The million-sample SSGAC study is clearly a landmark in genomic education science. Educational genomics is now a field of experimentation and knowledge production requiring novel forms of social scientific and philosophical analysis. A new student subject is emerging from this new field – a posthuman subject and a postgenomic body crafted from experimental biodata, composed through data infrastructure, made possible by biocapital, shaped by ‚bio-edu-policy’, and potentially open to augmentation, improvement and enhancement through ‘eugenics 2.0’ biotechnologies. A biosocial and posthumanist approach offers concepts and methods to perform critical postgenomic research as the genetic science of education expands.
Ball, P. (2018). The IQ trap: How the study of genetics could transform education. New Statesman. Retrieved from https://www.newstatesman.com/2018/04/iq-trap-how-study-genetics-could-transform-education on 16.04.
Brassington, I. (2018). Toby Young, eugenics, IQ, and the poor. Journal of Medical Ethics blog. Retrieved from https://blogs.bmj.com/medical-ethics/2018/01/08/toby-young-eugenics-iq-and-the-poor-part-1/ on 09.01.
Conley, D. (2017). What’s your polygenic score? Scientific American. Retrieved from https://blogs.scientificamerican.com/guest-blog/whats-your-polygenic-score/ on 13.03.
Feinstein, L. (2017). On genetics and social mobility: why Toby Young’s structural inequality argument is not science. LSE British Politics and Policy.Retrieved from http://blogs.lse.ac.uk/politicsandpolicy/on-genetics-and-social-mobility/ on 03.11.
Gaysina, D. (2016). How genetics could help future learners unlock hidden potential. The Conversation. Retrieved from: https://theconversation.com/how-genetics-could-help-future-learners-unlock-hidden-potential-68254 on 15.11.
Gibbon, S., Prainsack, B., Hilgartner, S. & Lamoreaux, J. (eds). (2018). Handbook of genomics, health, and society (2nd ed.). Abingdon: Routledge.
Gillborn, D. (2016). Softly, softly: Genetics, intelligence and the hidden racism of the new geneism. Journal of Education Policy, 31(4), 365–388.
Gulson, K. & Baker, B. (2018). New biological rationalities in education. Discourse: Studies in the cultural politics of education, 39(2), 159–168.
Gulson, K. & Webb, P.T. (2018). ‘Life’ and education policy: intervention, augmentation and computation. Discourse: Studies in the cultural politics of education, 39(2), 276–291.
Harden, K.P. (2018, July 24). Why progressives should embrace the genetics of education. The New York Times, Retrieved from https://www.nytimes.com/2018/07/24/opinion/dna-nature-genetics-education.html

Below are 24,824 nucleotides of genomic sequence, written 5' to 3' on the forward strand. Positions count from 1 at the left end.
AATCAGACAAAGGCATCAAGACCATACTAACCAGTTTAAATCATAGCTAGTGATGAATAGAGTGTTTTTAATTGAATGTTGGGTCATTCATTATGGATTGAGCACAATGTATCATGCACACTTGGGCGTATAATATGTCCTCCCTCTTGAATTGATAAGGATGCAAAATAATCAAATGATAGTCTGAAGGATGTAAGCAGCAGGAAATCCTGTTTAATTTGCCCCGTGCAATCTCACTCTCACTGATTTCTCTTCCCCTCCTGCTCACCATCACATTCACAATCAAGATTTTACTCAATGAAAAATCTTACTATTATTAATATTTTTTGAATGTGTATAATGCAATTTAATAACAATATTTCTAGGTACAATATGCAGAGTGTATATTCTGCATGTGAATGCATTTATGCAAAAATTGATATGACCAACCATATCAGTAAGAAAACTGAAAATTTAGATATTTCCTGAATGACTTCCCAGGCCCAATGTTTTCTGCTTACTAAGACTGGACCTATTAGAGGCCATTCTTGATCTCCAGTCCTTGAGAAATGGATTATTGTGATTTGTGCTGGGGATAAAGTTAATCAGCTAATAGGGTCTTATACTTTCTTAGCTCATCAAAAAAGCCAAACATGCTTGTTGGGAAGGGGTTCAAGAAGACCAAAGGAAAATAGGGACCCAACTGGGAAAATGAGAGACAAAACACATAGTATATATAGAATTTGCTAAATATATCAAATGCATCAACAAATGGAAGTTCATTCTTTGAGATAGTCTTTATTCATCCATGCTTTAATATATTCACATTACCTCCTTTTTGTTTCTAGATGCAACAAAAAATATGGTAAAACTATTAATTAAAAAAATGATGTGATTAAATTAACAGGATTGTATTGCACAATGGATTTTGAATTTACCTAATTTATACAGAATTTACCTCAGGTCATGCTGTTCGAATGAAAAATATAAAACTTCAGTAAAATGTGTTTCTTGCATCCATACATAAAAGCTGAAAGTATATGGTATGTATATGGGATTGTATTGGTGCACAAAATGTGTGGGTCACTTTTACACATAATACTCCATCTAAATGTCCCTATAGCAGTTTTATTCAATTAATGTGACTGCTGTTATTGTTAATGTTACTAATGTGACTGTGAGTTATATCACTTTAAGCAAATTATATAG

Hayles, N.K. (1999). How we became posthuman: Virtual bodies in cybernetics, literature, and informatics. London: University of Chicago Press.
Lee, J.J., Wedow, R., Okbay, A., et al. (2018). Gene discovery and polygenic prediction from a genome-wide association study of educational attainment in 1.1 million individuals. Nature Genetics, 50, 1112–1121.
Meloni, M. (2018). A postgenomic body: Histories, genealogy, politics. Body & Society, 24(3), 3–38.
Meloni, M., Williams, S. & Martin, P. (2016). The biosocial: Sociological themes and issues. Biosocial Matters: Rethinking the Sociology-Biology Relations in the Twenty-First Century. The Sociological Review Monographs, 64(1), 7–25.
Nuffield Council on Bioethics (2018). Genome editing and human reproduction: social and ethical issues. London: Nuffield Council on Bioethics.
Pickersgill, M., Niewohner, J., Muller, R., Martin, P. & Cunningham-Burley, S. (2013). Mapping the new molecular landscape: social dimensions of epigenetics. New Genetics and Society, 32(4), 429–447.
Plomin, R. & Asbury, K. (2013). G is for genes: The impact of genetics on education and achievement. Oxford: Wiley Blackwell.
Plomin, R. & von Stumm, S. (2018). The new genetics of intelligence. Nature Reviews Genetics. doi:10.1038/nrg.2017.104
Reardon, J. (2017). The postgenomic condition: Ethics, justice, and knowledge after the genome. Chicago, IL: University of Chicago Press.
Regalado, A. (2017). Eugenics 2.0: We’re at the dawn of choosing embryos by health, height, and more. MIT Technology Review. Retrieved from https://www.technologyreview.com/s/609204/eugenics-20-were-at-the-dawn-of-choosing-embryos-by-health-height-and-more/ on 01.11.
Regalado, A. (2018). DNA tests for IQ are coming, but it might not be smart to take one. MIT Technology Review. Retrieved from https://www.technologyreview.com/s/610339/dna-tests-for-iq-are-coming-but-it-might-not-be-smart-to-take-one/ on 02.04.
Rose, N. (2007). The politics of life itself: Biomedicine, power, and subjectivity in the twenty-first century. Princeton, NJ: Princeton University Press.
Selzam, S., Krapohl, E., von Stumm, S., O’Reilly, P.F., Rimfield, K., Kovas, Y., Dale, P.S. & Plomin, R. (2017). Predicting educational achievement from DNA. Molecular Psychiatry, 22, 267–272.
Stevens, H. (2016a). Biotechnology and society. London: University of Chicago Press.
Stevens, H. (2016b). Hadooping the genome: The impact of Big Data tools on biology. BioSocieties ,11(3), 352–371.
Warner, J. (2018). Why we shouldn’t embrace the genetics of education. Inside Higher Ed. Retrieved from https://www.insidehighered.com/blogs/just-visiting/why-we-shouldnt-embrace-genetics-education on 26.07.
Youdell, D. (2017). Bioscience and the sociology of education: The case for biosocial education. British Journal of Sociology of Education, 38, 1273–1287.
Young, T. (2018). The left is heading for a reckoning with the new genetics. The Spectator. Retrieved from https://blogs.spectator.co.uk/2018/04/the-left-is-heading-for-a-reckoning-with-the-new-genetics/ on 23.04.
Zimmer, C. (2018). Genetic intelligence tests are next to worthless. The Atlantic. Retrieved from https://www.theatlantic.com/science/archive/2018/05/genetic-intelligence-tests-are-next-to-worthless/561392/ on 29.05.
Williamson, B. (2018). Postgenomic science, Big Data, and biosocial education. On Education. Journal for Research and Debate, 1 (2). https://doi.org/10.17899/on_ed.2018.2.7
Do you want to comment on this article? Please send your reply to email@example.com. Replies will be processed like invited contributions. This means they will be assessed according to standard criteria of quality, relevance, and civility. Please make sure to follow editorial policies and formatting guidelines.